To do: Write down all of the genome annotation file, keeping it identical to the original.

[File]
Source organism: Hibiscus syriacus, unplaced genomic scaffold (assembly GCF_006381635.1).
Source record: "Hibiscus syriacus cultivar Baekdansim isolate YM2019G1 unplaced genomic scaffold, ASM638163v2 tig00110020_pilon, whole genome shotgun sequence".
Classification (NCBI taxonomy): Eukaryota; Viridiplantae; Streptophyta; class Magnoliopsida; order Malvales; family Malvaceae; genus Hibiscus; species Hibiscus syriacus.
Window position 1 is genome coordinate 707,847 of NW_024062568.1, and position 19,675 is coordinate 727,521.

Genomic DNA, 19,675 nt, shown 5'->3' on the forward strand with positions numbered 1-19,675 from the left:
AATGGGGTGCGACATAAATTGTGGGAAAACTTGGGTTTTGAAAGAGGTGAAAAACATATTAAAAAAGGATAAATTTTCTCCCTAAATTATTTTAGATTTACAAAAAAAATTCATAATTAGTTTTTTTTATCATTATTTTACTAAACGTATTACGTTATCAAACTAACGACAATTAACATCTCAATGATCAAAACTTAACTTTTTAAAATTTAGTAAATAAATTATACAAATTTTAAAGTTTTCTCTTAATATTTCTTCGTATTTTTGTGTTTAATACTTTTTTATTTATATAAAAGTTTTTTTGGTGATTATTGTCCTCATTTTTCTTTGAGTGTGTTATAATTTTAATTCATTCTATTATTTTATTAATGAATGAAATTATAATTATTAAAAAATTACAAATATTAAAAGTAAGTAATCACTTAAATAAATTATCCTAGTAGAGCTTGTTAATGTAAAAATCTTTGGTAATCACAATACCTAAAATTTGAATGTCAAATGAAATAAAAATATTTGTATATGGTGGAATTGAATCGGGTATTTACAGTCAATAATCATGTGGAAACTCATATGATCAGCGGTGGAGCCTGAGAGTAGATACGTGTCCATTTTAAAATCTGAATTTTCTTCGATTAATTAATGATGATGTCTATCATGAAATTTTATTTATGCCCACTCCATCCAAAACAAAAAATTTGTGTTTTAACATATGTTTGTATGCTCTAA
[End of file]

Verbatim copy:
Source organism: Hibiscus syriacus, unplaced genomic scaffold (assembly GCF_006381635.1).
Source record: "Hibiscus syriacus cultivar Baekdansim isolate YM2019G1 unplaced genomic scaffold, ASM638163v2 tig00110020_pilon, whole genome shotgun sequence".
Classification (NCBI taxonomy): Eukaryota; Viridiplantae; Streptophyta; class Magnoliopsida; order Malvales; family Malvaceae; genus Hibiscus; species Hibiscus syriacus.
Window position 1 is genome coordinate 707,847 of NW_024062568.1, and position 19,675 is coordinate 727,521.

Genomic DNA, 19,675 nt, shown 5'->3' on the forward strand with positions numbered 1-19,675 from the left:
AATGGGGTGCGACATAAATTGTGGGAAAACTTGGGTTTTGAAAGAGGTGAAAAACATATTAAAAAAGGATAAATTTTCTCCCTAAATTATTTTAGATTTACAAAAAAAATTCATAATTAGTTTTTTTTATCATTATTTTACTAAACGTATTACGTTATCAAACTAACGACAATTAACATCTCAATGATCAAAACTTAACTTTTTAAAATTTAGTAAATAAATTATACAAATTTTAAAGTTTTCTCTTAATATTTCTTCGTATTTTTGTGTTTAATACTTTTTTATTTATATAAAAGTTTTTTTGGTGATTATTGTCCTCATTTTTCTTTGAGTGTGTTATAATTTTAATTCATTCTATTATTTTATTAATGAATGAAATTATAATTATTAAAAAATTACAAATATTAAAAGTAAGTAATCACTTAAATAAATTATCCTAGTAGAGCTTGTTAATGTAAAAATCTTTGGTAATCACAATACCTAAAATTTGAATGTCAAATGAAATAAAAATATTTGTATATGGTGGAATTGAATCGGGTATTTACAGTCAATAATCATGTGGAAACTCATATGATCAGCGGTGGAGCCTGAGAGTAGATACGTGTCCATTTTAAAATCTGAATTTTCTTCGATTAATTAATGATGATGTCTATCATGAAATTTTATTTATGCCCACTCCATCCAAAACAAAAAATTTGTGTTTTAACATATGTTTGTATGCTCTAA